Carter Praises Obama on Mitchell Pick

This is sure to get the AIPAC crowd’s panties in a twist.

“I have total confidence in him,” Carter said of Mitchell.

“What about Hillary Clinton, the secretary of state?” Blitzer asked.

“I think she’ll comply with the policies established by the president. As will George Mitchell,” Carter replied.

Carter also said he “spent a long time with President Obama” the evening before the five living presidents met at the White House January 7.

As Rosalynn Carter and David Axelrod took notes, they talked policy, he said.

“I would say he was most interested in the Middle East because I had been to that region twice in the previous year and had met with some people that others usually don’t meet with as you probably know, Carter said.

Friend’s of Israel should realize that there is more to promoting Israel’s interests than toeing the Israeli line. We have the ability to push the Israeli government to make political choices that they have agreed need to be taken, but their political system doesn’t have the ability to allow them to make. Putting pressure on Israel and the Palestinians simultaneously changes the incentives on both sides, and is an absolutely necessary precondition to peace in the region.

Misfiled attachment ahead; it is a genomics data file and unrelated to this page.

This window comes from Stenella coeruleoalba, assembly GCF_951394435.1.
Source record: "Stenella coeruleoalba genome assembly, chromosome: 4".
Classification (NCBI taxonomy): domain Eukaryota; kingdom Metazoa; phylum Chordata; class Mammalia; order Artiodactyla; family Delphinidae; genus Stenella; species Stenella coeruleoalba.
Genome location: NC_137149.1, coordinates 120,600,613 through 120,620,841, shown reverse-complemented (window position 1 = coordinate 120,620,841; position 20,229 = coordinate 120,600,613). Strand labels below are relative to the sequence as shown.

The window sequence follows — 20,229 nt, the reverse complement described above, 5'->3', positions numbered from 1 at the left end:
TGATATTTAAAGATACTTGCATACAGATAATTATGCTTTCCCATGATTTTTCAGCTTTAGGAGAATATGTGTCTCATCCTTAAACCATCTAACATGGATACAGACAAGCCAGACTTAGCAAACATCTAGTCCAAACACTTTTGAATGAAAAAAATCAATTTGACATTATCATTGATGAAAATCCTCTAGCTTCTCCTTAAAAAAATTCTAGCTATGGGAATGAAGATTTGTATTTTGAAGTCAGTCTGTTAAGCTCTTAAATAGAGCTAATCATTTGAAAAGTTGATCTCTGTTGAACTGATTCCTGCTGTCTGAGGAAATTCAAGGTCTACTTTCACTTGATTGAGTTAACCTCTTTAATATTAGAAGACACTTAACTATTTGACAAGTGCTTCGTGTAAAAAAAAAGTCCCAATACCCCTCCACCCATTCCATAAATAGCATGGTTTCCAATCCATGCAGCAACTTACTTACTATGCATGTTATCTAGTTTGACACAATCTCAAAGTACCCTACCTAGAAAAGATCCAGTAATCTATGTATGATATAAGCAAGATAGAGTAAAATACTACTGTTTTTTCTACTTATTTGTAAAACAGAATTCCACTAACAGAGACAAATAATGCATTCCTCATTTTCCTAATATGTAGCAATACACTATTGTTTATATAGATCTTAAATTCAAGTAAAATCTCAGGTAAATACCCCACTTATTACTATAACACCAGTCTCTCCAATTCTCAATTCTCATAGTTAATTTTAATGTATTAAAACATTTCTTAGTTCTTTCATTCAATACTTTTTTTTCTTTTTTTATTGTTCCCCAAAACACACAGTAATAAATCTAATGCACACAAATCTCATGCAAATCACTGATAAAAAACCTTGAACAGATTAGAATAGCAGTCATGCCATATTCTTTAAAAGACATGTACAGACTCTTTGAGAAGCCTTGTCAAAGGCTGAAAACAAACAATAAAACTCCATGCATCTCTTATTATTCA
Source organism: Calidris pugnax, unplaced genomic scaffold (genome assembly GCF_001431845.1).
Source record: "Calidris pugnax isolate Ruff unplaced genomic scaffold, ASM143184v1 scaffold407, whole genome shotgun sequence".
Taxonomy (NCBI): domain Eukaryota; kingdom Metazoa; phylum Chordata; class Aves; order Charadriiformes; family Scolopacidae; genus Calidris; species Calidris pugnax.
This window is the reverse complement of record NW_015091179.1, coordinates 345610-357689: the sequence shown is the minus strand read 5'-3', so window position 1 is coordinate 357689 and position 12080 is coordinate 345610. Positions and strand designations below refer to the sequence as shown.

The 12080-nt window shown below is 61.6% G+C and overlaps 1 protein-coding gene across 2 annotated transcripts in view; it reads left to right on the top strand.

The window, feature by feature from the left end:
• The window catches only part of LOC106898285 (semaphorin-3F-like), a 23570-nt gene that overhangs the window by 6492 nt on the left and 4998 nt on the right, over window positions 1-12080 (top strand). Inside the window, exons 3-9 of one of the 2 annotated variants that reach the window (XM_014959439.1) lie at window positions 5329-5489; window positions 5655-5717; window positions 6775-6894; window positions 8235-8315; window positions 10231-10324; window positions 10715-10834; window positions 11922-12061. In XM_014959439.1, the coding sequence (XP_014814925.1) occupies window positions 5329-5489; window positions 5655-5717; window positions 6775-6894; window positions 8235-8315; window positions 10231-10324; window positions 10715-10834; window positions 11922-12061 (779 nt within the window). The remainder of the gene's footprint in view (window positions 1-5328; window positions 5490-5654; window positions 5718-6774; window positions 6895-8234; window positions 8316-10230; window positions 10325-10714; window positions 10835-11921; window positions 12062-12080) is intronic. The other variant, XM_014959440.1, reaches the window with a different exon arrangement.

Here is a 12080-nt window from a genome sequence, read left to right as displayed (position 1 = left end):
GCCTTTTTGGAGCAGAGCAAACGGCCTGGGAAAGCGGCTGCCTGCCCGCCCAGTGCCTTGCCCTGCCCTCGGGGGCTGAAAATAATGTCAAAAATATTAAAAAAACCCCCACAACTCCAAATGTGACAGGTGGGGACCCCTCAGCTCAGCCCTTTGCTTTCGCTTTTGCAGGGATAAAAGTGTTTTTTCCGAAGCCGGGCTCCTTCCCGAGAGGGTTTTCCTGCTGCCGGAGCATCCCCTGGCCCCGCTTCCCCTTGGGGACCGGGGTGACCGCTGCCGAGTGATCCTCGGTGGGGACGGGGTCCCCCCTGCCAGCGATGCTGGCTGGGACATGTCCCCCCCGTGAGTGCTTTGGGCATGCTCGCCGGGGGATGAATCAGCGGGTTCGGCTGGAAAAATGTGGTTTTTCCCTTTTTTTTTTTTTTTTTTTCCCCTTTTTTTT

I should say that my belief that Obama would take a different line on Israel than the Clinton’s would have was an important part of my support for him in the primaries and I think everything he has done thus far has vindicated that belief. It’s good to see Jimmy Carter agrees with me.

People interested in the future of the conflict should check out Prospects for Peace, a fantastic blog on the situation that always has thoughtful, pragmatic takes.

The Battlefield of New Media: The Online War Over Gaza

Al Jazeera has an interesting article up about the online war over Gaza. Both pro-Palestinian and Israeli forces attempted to use new media, both through official and grassroots channels.

On December 27, 2008, Israel launched ‘Operation Cast Lead’ against Hamas targets in the Gaza Strip. Within minutes of the first missile landing in Gaza, global reactions appeared online.

During the first few days of the war, online discussions were restricted to war of words. Both sides engaged in heated debates and blamed each other for the fatal surge in military operations.

As the discussions grew, attempts were then made by supporters of both sides to establish a coordinated response aimed at combatting the other side’s propaganda.

With this awareness in mind, both Israel and the Palestinians resorted to a variety of media platforms to justify their positions and tactics used during the conflict.

Israeli supporters set up the Help Us Win website, and some Palestinian supporters created Gaza Talk.

Hundreds of groups were created on Facebook by Israelis and Palestinians to create an awareness of the facts as they saw them.